5 Feb 2013
Embedded, M2M & Internet of Things
Registration and Coffee
Making The Future Java...Together
Georges Saab, Oracle
Taking Development to the Edge
Sharat Chander, Oracle, Corp. and Henrik Ståhl, Oracle
Venkat Subramaniam, Agile Developer, Inc.
Seth Ladd, Google
Eva Andreasson, Cloudera, Inc
Gustaf Nilsson Kotte, Jayway
Marcus Lagergren, Oracle
Christer Norström, SICS
Lunch and exhibition
Mark Reinhold, Oracle
Simone Bordet, Intalio
Darren Hague, SAP
Dick Wall, Escalate Software
Andres Almiray, Canoo Engineering AG
Axel Hansmann, Gemalto
Martijn Verburg, jClarity
Kohsuke Kawaguchi, Cloudbees
Bodil Stokke, Arktekk
Holly Cummins, IBM
Gerrit Grunwald, Canoo Engineering AG
Fredrik Vraalsen, Knowit
Mike Keith, Oracle
Klara Ward, Oracle
Sonya Barry, Oracle
Carlo Pompili, Telcred
Sven Peters, Atlassian
John Wilander, Svenska Handelsbanken
Cyril Mottier, Google Developer Expert
Heinz Kabutz, JavaSpecialists.EU
Jonathan Ellis, DataStax
Benjamin Cabé, Sierra Wireless
Thomas Sundberg, Waymark
James Gosling, Liquid Robotics
Talip Ozturk, Hazelcast
Joonas Lehtinen, Vaadin Ltd
Geertjan Wielenga, Oracle
Mingle and exhibition
Bar sponsored by Atlassian
Markus Eisele, msg systems ag and Mike Keith, Oracle
Hans Dockter, Gradleware and Kohsuke Kawaguchi, Cloudbees
Joakim Eriksson, SICS
Java EE.express BOFMarkus Eisele, msg systems ag and Mike Keith, OracleJava EE has a broad array of technologies that can be leveraged in almost any enterprise scenario. While the mature breadth of the platform has definitely been one of its strengths, community involvement has also been a major contributor to its success. As software trends change over time the community voices their opinions about which new technologies and practices should be included or made optional in subsequent platform releases.
This BoF will be an opportunity for developers to express their views about the overall direction of Java EE, as well as make suggestions for features and improvements to individual specifications.
Come out and be heard? or just listen to what others have to say and assert your agreement/disagreement over their opinions!
OpenJDK, JCP and Adopt OpenJDK/JSR Community BOFHeather VanCura, Java Community Process and Martijn Verburg, jClarityThis informal BOF will cover latest news and discussions of OpenJDK, JCP and Adopt OpenJDK/JSR, the two JUG lead programs to gain more developer involvement in Java standards as well as the language and the platform itself. All levels of experience are welcome and we will make sure that your questions are answered and that you have some concrete activities you can get started on to help change the future of Java!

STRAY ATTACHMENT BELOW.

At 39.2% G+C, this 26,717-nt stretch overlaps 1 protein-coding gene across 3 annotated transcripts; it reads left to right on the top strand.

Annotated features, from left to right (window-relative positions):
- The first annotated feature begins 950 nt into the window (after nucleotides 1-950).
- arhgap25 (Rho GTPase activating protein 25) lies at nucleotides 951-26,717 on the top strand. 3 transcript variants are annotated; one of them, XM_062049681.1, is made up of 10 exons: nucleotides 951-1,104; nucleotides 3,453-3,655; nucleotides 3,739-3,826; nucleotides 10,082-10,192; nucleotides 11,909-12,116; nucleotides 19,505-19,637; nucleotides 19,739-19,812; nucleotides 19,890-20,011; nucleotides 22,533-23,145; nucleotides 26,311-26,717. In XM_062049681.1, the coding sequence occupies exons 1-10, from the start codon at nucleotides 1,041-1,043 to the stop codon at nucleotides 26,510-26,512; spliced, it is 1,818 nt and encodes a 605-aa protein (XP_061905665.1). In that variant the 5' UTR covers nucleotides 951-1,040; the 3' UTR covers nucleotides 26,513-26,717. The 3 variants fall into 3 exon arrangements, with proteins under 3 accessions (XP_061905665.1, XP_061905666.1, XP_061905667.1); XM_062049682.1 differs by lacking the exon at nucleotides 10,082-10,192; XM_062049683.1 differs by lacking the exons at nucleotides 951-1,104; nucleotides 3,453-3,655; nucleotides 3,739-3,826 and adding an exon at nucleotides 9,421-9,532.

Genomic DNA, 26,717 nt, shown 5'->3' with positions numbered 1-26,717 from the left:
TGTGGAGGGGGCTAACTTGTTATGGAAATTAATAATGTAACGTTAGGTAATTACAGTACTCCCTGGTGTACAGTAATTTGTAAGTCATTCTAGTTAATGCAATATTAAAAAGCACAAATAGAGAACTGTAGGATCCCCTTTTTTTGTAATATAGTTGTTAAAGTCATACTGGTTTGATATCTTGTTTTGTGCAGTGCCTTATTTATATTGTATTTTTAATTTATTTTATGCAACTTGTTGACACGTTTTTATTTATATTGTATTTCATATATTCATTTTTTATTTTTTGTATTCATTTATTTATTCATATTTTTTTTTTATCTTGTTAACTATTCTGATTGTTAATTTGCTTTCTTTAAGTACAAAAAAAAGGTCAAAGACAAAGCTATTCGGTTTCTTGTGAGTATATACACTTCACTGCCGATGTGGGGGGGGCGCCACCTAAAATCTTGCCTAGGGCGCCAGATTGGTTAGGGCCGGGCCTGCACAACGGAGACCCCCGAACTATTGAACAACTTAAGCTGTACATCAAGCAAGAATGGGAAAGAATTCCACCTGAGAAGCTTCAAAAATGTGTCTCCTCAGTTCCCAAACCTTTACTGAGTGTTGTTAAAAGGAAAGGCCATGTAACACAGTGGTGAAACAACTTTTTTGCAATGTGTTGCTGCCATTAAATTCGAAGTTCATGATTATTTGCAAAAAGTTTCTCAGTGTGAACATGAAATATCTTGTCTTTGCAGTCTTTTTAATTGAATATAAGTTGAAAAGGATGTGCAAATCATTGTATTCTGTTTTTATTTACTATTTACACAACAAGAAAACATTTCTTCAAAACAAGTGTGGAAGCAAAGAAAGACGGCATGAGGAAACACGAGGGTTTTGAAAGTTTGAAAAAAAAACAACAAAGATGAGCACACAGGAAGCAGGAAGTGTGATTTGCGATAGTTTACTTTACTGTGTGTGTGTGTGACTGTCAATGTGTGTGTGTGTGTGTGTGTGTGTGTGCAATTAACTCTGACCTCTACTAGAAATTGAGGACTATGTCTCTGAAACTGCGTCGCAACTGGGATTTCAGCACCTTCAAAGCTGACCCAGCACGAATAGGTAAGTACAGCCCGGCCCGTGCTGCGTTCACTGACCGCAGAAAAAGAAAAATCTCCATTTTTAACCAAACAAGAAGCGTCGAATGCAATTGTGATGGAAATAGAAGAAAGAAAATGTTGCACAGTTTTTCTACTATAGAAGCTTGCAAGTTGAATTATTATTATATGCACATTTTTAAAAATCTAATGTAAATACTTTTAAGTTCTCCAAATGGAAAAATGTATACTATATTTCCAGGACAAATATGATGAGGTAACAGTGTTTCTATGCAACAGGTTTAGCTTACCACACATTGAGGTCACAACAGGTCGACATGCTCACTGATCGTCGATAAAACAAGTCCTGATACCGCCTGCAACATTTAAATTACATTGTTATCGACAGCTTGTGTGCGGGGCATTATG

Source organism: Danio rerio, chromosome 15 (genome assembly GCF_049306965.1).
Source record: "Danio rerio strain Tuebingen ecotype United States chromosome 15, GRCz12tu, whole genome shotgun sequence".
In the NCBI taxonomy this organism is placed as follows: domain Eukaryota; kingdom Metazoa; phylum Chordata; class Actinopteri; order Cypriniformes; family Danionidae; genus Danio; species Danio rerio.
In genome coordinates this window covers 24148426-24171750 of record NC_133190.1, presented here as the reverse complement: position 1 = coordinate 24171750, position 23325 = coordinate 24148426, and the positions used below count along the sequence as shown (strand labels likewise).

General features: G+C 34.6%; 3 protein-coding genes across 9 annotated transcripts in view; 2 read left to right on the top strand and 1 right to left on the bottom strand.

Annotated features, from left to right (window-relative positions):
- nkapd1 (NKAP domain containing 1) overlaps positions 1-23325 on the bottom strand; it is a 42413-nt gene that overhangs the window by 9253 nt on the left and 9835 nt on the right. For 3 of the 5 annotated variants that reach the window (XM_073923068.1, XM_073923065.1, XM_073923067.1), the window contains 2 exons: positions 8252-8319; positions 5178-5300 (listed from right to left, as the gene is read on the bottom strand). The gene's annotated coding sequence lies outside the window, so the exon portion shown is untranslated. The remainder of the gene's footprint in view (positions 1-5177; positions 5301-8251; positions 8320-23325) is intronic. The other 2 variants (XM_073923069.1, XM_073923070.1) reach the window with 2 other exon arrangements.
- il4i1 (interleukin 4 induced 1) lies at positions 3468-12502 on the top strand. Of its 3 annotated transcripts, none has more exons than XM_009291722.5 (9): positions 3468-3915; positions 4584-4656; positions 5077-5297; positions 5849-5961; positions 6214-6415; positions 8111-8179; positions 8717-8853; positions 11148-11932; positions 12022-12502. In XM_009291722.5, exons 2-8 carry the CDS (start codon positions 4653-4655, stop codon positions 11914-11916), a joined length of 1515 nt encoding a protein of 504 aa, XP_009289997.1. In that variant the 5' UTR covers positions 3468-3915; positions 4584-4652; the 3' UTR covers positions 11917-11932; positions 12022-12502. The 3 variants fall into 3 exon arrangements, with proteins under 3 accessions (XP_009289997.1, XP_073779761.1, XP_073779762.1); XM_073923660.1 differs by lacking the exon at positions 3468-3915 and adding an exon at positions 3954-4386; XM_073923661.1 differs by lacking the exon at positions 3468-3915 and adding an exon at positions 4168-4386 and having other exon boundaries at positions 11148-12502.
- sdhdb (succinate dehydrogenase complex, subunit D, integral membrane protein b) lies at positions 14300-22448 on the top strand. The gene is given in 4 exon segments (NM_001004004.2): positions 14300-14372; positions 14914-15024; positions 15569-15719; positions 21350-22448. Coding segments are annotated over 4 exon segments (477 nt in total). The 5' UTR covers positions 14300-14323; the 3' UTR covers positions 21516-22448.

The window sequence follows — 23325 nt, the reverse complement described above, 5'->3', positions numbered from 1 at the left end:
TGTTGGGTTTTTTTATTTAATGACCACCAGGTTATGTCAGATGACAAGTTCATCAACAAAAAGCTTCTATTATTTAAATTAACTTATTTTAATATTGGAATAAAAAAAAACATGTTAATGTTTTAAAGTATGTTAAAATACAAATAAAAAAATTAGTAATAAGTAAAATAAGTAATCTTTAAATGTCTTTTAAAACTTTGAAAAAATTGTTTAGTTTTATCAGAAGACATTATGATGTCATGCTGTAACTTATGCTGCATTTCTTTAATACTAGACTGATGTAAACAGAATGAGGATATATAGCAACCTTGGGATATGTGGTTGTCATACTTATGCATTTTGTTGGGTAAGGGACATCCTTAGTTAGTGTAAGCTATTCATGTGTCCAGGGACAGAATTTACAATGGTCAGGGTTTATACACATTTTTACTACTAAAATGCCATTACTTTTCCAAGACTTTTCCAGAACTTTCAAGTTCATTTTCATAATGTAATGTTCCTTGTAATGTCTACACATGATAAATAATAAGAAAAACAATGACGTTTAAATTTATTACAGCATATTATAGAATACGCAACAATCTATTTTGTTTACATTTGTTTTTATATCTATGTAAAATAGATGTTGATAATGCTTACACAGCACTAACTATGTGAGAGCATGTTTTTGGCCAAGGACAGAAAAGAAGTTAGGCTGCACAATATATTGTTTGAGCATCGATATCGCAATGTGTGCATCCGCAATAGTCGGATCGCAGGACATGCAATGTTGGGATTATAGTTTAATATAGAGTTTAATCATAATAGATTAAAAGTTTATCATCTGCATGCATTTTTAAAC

OSGi vs Spaghetti - Part II, The Enterprise strikes backHolly Cummins, IBMSoftware engineering sometimes seems like a struggle against spaghetti. Without lots of care, modern projects risk becoming an unwieldy tangle of closely-coupled code whose behaviour and dependencies are mostly unknowable. OSGi can help keep the complexity at bay, but until recently OSGi didn't play very well with modern enterprise programming models such as dependency injection, WARs, JPA, and application deployment. The Enterprise OSGi programming model is changing all this, and can help keep your applications from descending into a noodly mess. This session will discuss the basics of OSGi modularity, and demo the build tools, middleware, and architectural principles which can be used to turn a chunky WAR into a lean, mean, extensible OSGi web application.
Functional GroovyAndres Almiray, Canoo Engineering AGIn recent years functional programming has gained ground over object oriented mainly due to the advancement in computing power. The JVM is no exception, you can find powerful contenders in Clojure and Scala. However Groovy doesn't stay behind. The Groovy programming language contains a wide array of APIs and features that facilitate a functional programming style, such as closure composition, memoization, trampolines, iterator methods and more. We'll explore all of these features that are sure to spice up your daily experience.
Surviving the Zombie Apocalypse of Connected DevicesGustaf Nilsson Kotte, JaywayThe zombie apocalypse has begun.
The number of different types of connected devices is increasing. We have already built ourselves a large amount of code duplication between client applications (both native apps and web apps) and it's only getting worse. Also, cheap low-profile devices are getting bigger market shares and users will still expect a good experience when using our software.
To solve the problem of code duplication on the clients, we need to pull as much code as we can from the clients back to the server. A good way to achieve this is to build a Hypermedia API and to use HTML as the media type for the API. A nice side-effect of this is that we can show the received HTML directly to the user, which will be good enough for a majority part of a client application.
The problem of low-profile devices is best solved by using Progressive Enhancement, which will allow us developers to provide the best experience that the device is capable of delivering.
Finally, combining HTML Hypermedia APIs and Progressive Enhancement will allow us to have a single endpoint for our web and our API. Grab your keyboards and join the resistance!
Phaser and StampedLock Concurrency SynchronizersHeinz Kabutz, JavaSpecialists.EUIn Java 7, the Phaser was introduced to give us a more flexible form of CountDownLatch and CyclicBarrier. In this presentation, we will show examples of how Phaser can be used to communicate between threads and how it simplifies your code. A new construct that is being worked on is the StampedLock. This new type of locking mechanism allows readers to access state concurrently, much like the ReadWriteLock. However, it is much more efficient for readers, since you can do so in a more optimistic fashion. In this presentation, we will show how to use it and what some of the common coding patterns are that we can use.